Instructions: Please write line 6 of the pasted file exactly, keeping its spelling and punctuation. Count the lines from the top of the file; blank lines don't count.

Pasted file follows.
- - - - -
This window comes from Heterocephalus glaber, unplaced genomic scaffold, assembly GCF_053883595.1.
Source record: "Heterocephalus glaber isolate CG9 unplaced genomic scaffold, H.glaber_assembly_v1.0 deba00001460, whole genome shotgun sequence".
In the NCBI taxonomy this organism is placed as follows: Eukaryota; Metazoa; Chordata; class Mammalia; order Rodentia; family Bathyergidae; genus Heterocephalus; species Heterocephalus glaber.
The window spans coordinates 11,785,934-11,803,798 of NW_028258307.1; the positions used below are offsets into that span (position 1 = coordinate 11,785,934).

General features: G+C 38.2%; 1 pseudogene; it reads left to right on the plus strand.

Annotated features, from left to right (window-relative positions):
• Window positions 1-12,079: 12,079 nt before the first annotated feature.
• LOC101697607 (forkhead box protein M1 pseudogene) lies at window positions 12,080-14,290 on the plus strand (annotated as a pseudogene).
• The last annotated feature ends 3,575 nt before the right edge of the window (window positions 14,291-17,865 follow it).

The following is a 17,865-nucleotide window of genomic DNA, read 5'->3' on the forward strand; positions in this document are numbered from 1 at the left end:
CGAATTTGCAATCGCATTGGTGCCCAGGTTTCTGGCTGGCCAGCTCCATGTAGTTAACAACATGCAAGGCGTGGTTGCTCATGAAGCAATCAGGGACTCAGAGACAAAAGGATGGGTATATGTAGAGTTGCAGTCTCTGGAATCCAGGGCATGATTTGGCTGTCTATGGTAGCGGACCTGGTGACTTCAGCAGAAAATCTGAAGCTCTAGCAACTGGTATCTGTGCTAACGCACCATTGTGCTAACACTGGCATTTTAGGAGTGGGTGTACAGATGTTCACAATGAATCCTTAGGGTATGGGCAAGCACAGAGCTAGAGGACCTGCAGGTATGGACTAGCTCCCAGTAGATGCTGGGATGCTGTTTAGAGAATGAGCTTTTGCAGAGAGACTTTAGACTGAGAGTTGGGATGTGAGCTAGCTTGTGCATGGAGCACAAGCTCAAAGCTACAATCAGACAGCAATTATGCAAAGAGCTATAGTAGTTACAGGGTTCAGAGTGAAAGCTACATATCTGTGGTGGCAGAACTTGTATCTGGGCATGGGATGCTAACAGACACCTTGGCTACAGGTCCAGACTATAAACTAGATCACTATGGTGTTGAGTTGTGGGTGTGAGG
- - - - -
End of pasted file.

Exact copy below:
Annotated features, from left to right (window-relative positions):